The next couple of days are a blur for Annabeth. She doesn't recall helping her father and Frank make plans for the funeral. She doesn't remember picking out an outfit for her mother to be buried in or greeting the family and pack members who stop by in a steady stream. Before she can fully process all that's happened, she's standing in the back of a church in a hideous black dress with her teary-eyed father.
Her knees shake and her hands tremble as she makes the long walk up the aisle towards the gleaming mahogany casket surrounded by hundreds of flowers. She stares down at her mother's pale, still face and screams. And screams. And screams. Then faints clean away.
When she wakes, Annabeth is in her bedroom at her father's house. She blinks rapidly then her eyes fall on the pink journal on her desk. Mouth set in a firm line, she grabs the journal and a pen and puts a star beside the dream she'd had of her mother's funeral. Dry-eyed, she stares down at the dreams written down. There were so many she prevented. So many stupid, little things she stopped from happening but this, this huge tragedy, she couldn't do anything about. What good are prophetic dreams if they're only going to help with the superficial stuff? Why couldn't she have dreamed about the accident and not the funeral? What's the point?
Annabeth locks her journal in the chest at the foot of her bed. She's been wrong about the dreams all along. They weren't a gift given to her by some higher power so that she could make a difference. If that had been the case, she should have seen the accident and saved her mother. What higher power would be so cruel as to have her dream about something so terrible that she had no way of preventing?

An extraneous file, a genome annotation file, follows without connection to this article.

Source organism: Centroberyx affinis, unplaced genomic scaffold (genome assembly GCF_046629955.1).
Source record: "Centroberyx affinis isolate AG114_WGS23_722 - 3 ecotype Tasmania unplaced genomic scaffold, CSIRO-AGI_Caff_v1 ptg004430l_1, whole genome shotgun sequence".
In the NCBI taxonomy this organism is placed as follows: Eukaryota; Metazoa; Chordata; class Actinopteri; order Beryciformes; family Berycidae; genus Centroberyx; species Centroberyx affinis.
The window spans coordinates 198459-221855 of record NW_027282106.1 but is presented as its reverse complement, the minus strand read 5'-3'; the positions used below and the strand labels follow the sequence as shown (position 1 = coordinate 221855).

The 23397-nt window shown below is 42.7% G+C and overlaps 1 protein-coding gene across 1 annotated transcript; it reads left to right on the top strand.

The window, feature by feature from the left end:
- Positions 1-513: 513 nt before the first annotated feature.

The dreams still come. She tries to ignore them but fails. Though she wants nothing to do with whatever mystical duty the big jerk on high has given her, her conscience compels her to keep from Lucy Simmons from falling down the stairs at school and her father's cook from burning his hand. Stupid conscience.
Six weeks after her mother's funeral, Annabeth sneaks out of the house and rides the bus to a town an hour away. She knocks on the door of her grandfather's house and makes up a story about a fight with her dad. He agrees to let her stay the night and to not call her father. Once Grandpa Evans is back in bed, Annabeth slips into his private library and steals three books on magic.